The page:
Sunday, November 05, 2006

On the Other Side of the Barricade

Mohawk Warrior on an ATV in CaledoniaMuch of what has appeared on this blog concerning the Six Nations land protest in Caledonia, Ontario, has been admittedly one-sided. While I believe that the criticisms I presented were fair (in part), it is nonetheless unfair to cast one set of actors (the non-Aboriginal residents of Caledonia) as villains, while those across the barricades (the Six Nations Mohawks) are treated as beyond fault. Given the complexities of this case, and the lack of effective media coverage, I will do my best to balance my previous posts on this subject and then write no more about Caledonia. (One may access links to those previous posts on this page prepared for my class,ANTH 303 "Indigenous Cultures Today". In this post, I will be adding to that list links to other resources that are necessary for a more balanced understanding of this conflict and some of its actors.)

Even the terminology used here is problematic: we do not know for a fact that the residents of Caledonia are all non-Aboriginal, as some may well be members of Canada's "non-status" Indian majority, that is, descendants of those who married non-Aboriginal men and lost the right to live on their reserves. As for the Six Nations side, not all the protesters come from the Six Nations reserve, with some notable protesters traveling from areas well outside of the disputed land in the
Haldimand Tract in Ontario. It is not even clear to what extent the protesters legitimately speak for the members of the Six Nations reserve, since the number of protesters, even when swollen by those visiting from other reservations in Canada and the US, has always been a fraction of the total population of the reserve. Finally, it has not been established what the actual goals of the protest group are, and here one can hear many voices speaking within that camp, and even some individuals speak with many voices. This is the only a fragment of the many problems that lurk beneath the surface of this protest.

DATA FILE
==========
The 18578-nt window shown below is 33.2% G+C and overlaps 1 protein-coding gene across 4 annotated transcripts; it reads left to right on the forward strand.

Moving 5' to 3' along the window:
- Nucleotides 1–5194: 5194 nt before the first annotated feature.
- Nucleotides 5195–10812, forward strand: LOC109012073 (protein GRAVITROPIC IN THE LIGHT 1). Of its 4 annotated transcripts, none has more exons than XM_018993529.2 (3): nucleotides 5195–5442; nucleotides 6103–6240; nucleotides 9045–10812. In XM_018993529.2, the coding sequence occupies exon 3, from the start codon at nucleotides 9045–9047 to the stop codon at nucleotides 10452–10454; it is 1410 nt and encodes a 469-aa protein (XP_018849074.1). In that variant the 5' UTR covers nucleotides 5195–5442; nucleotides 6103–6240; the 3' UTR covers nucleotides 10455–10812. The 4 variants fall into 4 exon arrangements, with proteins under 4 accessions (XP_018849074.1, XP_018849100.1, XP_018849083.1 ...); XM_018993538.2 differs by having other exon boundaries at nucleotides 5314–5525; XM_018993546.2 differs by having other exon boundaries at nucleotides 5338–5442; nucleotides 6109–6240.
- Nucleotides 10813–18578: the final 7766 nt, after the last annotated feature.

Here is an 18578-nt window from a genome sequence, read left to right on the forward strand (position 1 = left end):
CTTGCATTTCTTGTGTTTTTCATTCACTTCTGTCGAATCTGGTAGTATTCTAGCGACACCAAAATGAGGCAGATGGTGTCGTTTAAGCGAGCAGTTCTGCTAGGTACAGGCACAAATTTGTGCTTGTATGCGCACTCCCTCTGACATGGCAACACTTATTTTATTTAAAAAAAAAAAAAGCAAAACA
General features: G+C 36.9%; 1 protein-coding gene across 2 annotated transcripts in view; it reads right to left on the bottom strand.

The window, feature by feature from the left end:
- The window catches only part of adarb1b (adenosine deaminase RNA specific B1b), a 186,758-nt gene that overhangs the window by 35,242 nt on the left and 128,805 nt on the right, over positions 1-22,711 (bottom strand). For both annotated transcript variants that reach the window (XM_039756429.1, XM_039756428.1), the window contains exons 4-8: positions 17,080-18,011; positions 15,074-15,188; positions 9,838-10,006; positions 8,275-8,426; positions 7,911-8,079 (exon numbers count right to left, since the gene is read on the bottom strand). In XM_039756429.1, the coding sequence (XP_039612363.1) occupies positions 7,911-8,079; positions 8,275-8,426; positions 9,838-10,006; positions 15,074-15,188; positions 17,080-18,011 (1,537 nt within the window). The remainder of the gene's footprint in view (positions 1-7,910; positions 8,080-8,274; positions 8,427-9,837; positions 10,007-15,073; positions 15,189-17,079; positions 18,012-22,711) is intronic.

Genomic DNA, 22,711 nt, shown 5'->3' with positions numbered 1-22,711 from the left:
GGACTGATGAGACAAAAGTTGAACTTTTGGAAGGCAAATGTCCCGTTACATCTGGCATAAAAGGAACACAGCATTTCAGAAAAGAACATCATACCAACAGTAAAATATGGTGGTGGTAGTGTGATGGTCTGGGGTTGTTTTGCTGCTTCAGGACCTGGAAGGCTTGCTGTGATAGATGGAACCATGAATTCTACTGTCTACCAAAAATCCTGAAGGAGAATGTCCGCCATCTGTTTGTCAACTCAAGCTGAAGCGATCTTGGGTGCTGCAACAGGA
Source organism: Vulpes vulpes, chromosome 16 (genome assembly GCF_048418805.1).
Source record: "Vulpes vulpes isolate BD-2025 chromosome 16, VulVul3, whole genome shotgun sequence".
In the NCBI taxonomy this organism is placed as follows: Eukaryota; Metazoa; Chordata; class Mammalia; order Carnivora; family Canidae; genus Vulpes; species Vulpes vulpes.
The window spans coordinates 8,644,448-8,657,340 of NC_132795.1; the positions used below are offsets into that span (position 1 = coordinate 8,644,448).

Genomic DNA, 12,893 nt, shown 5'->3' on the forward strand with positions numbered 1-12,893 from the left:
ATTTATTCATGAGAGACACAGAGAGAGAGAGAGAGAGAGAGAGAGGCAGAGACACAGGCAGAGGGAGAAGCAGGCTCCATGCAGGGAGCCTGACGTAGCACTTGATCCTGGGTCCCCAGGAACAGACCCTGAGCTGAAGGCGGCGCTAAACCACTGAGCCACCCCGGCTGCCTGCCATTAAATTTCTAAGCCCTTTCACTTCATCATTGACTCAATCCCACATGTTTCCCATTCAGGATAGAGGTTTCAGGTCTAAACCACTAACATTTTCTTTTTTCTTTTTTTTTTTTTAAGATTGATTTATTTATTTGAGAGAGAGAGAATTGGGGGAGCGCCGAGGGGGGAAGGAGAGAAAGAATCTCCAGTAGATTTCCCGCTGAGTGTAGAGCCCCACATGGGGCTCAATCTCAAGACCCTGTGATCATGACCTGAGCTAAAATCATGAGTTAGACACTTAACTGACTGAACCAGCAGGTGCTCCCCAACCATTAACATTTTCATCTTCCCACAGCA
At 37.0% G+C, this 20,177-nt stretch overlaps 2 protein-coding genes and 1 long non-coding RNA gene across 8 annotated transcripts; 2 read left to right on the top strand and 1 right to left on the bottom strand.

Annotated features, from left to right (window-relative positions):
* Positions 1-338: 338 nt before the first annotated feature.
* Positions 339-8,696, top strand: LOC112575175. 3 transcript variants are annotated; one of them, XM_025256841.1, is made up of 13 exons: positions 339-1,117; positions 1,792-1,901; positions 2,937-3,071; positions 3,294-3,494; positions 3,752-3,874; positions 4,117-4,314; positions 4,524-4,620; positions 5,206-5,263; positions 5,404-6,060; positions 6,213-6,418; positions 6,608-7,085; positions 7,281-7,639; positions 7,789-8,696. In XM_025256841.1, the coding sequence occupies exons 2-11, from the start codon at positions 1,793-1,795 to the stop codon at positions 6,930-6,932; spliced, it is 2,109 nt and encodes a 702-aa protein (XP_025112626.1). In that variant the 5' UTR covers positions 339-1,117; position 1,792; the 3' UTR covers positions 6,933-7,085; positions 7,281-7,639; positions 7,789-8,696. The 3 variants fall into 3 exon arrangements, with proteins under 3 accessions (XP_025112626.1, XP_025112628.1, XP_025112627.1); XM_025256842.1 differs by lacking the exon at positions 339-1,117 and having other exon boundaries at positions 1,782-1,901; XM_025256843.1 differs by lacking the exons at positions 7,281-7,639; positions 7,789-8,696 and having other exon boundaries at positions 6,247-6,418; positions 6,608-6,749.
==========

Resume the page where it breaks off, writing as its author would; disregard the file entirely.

The Barricade as a Mirror
Canadian soldier and Mohawk Warrior 'face off' in Oka, 1990What struck me recently, and served as a warning to not rush into issuing blank cheques of sympathy, was that some of the louder voices on the Native side of the barricade are presenting some of the worst features of Canadian society back to itself in a kind of mimetic politics of reaction. One can find numerous examples of such expressions in Mohawk Nation News.

Where Canadians are perceived to be racist, the reaction is to treat all Canadians as usurpers, invaders, exploiters and in essence, enemies. At worst, Canadians are cast, to only slightly paraphrase, as "homogenized scum," who have "risen to the top of the pot" holding a boiled mixture. Canadians are perceived as rootless, wandering and lost, without even the slightest attempt made by these critics to fathom how Canada has become home to millions, and has been so for many generations in most parts of the country. This is an example of historical obfuscation of the contemporary, which happens when one's vision is entirely occupied by a selective reading of events that transpired two centuries ago or more.

Where Canadians are seen as demanding indigenous peoples to demonstrate their indigenous-ness in terms of a static continuity of cultural traits from pre-colonial times, the reaction is to engage Canadians in revisiting antique documents and colonial relationships. We are told by some of the protesters, members of one or another Mohawk Warior Society, that the band councils which rule their reserves are creations of the Canadian government and rule without legitimacy--they are non-traditional. Yet, these non-traditional entities have been in existence for the better part of a century, and one would expect that the novelty might have worn off by now, that invention has become convention.